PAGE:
A Note of Cynicism

Richard Quinn

DO YOU HAVE A LOT of stuff—all those things that fill your basement, attic and garage? Dealing with these accumulated possessions is hard. But there are folks who have figured it out: They sell everything, even their house and car.

I regularly read blogs written by people who “retired” in their 30s and 40s, all of them living in stressless financial bliss. These folks live frugally off their dividends, other passive income and, of course, by sharing their acquired expertise on their moneymaking websites. I’m addicted to these blogs. I don’t want to miss the latest message about their successful minimalist lifestyle.

If you detect a note of cynicism from someone who worked from age 14 to 67, you’re very perceptive.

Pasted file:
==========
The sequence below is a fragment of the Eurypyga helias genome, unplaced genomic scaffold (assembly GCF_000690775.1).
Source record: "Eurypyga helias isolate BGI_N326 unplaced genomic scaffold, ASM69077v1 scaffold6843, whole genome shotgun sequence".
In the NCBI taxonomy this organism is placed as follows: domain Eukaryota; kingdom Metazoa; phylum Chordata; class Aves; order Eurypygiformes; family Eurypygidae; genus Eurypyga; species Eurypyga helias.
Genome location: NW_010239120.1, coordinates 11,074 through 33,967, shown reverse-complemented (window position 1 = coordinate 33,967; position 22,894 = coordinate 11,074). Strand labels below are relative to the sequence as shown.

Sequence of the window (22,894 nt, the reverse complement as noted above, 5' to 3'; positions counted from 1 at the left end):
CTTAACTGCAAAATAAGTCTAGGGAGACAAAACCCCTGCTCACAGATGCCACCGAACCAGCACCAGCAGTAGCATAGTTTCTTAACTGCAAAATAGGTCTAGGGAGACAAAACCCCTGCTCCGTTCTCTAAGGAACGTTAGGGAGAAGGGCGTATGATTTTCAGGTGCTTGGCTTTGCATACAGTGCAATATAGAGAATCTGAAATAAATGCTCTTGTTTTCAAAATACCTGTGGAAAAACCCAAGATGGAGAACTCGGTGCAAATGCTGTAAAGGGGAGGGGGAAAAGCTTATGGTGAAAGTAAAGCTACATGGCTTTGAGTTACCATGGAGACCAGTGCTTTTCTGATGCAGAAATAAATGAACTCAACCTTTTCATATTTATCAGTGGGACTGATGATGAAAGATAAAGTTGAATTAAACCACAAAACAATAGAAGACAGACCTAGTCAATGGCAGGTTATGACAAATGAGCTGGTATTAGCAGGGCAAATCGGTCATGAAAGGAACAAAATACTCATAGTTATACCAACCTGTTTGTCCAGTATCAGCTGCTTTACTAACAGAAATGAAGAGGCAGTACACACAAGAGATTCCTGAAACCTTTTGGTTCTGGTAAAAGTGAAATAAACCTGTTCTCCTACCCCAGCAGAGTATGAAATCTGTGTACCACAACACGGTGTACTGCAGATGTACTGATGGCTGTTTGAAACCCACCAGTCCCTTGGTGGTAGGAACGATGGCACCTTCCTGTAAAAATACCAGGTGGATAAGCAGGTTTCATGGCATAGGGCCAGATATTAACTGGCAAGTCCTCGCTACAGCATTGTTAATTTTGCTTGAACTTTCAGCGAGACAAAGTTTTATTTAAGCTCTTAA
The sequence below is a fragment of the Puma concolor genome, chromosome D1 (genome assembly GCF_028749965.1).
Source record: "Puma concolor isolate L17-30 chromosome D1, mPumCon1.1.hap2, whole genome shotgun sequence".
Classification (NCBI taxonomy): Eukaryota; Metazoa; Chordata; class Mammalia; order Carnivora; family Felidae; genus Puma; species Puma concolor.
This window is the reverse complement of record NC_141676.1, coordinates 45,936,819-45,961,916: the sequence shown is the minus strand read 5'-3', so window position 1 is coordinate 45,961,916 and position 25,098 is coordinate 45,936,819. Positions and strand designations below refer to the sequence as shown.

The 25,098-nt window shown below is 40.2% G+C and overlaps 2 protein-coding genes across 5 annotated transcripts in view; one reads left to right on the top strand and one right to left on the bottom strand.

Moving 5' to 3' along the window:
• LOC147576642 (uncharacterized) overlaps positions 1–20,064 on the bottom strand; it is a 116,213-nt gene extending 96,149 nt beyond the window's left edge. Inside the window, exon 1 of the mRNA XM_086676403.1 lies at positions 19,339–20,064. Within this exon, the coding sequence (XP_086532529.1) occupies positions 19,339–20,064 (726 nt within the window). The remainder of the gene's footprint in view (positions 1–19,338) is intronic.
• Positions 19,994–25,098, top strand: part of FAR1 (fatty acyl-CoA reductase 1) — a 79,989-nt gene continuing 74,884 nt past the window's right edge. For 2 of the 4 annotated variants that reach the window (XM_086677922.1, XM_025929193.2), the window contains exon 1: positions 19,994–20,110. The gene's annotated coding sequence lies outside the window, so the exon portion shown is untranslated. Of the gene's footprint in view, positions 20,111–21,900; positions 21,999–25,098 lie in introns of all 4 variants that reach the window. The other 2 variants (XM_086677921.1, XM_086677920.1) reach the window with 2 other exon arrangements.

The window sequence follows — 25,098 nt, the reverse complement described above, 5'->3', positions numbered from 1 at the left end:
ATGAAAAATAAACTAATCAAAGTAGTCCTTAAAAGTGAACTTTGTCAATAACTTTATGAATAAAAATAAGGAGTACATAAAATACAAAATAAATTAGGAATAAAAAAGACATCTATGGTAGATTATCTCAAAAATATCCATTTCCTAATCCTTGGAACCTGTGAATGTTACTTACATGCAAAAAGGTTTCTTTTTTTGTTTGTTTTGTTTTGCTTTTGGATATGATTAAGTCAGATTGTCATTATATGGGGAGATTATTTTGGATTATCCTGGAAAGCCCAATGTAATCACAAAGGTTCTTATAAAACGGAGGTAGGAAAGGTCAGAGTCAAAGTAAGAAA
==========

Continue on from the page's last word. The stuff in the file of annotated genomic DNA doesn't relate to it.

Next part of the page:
Some of these retirees are self-described nomads who sold almost all their possessions and now travel around the world at will. Several live outside the U.S. at far lower costs or in relatively remote areas of the U.S. Some live in an RV fulltime. One man sent me a note saying he lives very well in an upscale condo community on less than $1,000 a month. It wasn’t until his fourth message that he mentioned it was in Thailand.

Often, these retirees claim to be living on incomes that most others would view as subsistence level and even in need of public assistance. Indeed, there are those who intentionally keep their income low to benefit from various government subsidies and tax credits, while at the time crowing about their seven-figure net worth. Hey, its all legal.

There are many tradeoffs involved in being a nine-to-five dropout, most of which few people would be willing or able to accept. On the other hand, there are lessons to be learned, like having lots of stuff isn’t necessary for happiness. Clearly, there are different definitions of happiness. Still, I take much of the “wisdom” from these super-early retirees with a large grain of salt.

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